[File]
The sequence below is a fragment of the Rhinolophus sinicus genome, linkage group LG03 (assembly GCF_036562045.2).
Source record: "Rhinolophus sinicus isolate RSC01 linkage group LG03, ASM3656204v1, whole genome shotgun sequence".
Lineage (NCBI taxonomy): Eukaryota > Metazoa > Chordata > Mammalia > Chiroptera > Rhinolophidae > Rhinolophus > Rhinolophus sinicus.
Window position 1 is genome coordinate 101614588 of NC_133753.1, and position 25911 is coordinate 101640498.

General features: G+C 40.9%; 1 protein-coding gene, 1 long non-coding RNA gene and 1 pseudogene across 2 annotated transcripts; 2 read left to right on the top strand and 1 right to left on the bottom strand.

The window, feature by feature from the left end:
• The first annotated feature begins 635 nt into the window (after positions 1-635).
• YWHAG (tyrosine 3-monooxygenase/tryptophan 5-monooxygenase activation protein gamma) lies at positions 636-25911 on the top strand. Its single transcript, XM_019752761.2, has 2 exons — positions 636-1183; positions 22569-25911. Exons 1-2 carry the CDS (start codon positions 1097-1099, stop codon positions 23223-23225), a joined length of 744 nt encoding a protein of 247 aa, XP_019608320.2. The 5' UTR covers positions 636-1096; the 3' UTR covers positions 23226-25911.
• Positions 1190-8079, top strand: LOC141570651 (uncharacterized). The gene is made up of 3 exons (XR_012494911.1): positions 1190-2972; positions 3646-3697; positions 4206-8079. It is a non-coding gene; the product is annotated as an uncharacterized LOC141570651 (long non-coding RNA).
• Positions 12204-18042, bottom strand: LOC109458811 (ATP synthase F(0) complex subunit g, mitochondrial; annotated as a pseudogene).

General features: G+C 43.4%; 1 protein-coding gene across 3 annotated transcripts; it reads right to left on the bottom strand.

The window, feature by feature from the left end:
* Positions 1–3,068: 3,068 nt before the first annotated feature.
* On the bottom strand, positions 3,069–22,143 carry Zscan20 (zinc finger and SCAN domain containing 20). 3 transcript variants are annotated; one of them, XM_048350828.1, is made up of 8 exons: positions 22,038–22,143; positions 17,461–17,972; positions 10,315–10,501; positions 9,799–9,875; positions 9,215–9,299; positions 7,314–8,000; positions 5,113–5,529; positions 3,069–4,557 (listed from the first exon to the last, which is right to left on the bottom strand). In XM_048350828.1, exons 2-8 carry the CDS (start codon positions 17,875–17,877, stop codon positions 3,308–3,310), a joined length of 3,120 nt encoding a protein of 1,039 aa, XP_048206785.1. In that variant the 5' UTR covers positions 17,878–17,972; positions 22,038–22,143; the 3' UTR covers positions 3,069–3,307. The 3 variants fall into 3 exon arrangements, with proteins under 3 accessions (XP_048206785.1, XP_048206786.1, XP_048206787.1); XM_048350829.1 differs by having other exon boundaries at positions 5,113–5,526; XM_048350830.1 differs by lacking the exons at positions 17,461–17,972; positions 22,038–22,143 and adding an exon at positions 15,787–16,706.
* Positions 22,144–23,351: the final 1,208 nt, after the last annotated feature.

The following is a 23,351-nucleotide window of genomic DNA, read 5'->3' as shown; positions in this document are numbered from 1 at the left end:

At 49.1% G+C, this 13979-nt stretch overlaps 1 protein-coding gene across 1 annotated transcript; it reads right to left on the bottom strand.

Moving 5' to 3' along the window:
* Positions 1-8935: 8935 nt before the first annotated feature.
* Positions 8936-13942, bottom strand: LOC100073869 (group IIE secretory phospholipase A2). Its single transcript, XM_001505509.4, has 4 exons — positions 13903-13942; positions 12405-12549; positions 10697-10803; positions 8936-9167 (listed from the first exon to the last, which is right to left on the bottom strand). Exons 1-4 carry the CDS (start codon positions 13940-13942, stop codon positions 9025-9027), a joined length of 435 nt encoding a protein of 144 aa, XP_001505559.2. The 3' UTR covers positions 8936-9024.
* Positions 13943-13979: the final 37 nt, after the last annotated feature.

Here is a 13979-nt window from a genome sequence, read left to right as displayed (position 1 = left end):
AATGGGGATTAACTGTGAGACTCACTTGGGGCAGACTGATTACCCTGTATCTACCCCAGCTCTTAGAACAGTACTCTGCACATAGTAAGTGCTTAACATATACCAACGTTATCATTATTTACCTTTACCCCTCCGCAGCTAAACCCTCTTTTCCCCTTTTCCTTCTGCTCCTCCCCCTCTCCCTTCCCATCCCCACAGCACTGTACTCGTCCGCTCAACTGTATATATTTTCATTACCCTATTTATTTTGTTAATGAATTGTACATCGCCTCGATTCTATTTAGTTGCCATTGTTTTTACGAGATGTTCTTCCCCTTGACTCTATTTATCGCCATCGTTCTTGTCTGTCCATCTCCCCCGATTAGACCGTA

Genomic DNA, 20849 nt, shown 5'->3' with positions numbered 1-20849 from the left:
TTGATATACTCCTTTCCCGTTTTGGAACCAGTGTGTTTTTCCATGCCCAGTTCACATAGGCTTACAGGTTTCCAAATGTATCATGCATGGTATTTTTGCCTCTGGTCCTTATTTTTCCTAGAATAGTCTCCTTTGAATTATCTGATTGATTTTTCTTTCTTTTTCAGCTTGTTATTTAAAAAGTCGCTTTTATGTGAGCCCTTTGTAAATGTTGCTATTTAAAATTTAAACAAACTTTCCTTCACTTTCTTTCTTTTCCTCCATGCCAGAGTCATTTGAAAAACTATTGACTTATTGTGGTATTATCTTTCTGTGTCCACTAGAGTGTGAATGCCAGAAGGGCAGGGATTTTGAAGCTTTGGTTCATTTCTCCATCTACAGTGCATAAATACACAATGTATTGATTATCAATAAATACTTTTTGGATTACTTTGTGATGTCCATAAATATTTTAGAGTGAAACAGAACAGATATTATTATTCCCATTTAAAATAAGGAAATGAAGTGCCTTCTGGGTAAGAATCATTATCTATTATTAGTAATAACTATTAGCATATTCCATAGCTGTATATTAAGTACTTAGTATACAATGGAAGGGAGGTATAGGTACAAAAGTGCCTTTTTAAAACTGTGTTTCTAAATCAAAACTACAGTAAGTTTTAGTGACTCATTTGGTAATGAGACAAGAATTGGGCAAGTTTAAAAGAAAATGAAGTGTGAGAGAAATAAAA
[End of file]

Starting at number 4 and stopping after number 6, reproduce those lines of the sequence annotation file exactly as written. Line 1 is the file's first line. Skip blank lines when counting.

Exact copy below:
Window position 1 is genome coordinate 101614588 of NC_133753.1, and position 25911 is coordinate 101640498.

General features: G+C 40.9%; 1 protein-coding gene, 1 long non-coding RNA gene and 1 pseudogene across 2 annotated transcripts; 2 read left to right on the top strand and 1 right to left on the bottom strand.

The window, feature by feature from the left end: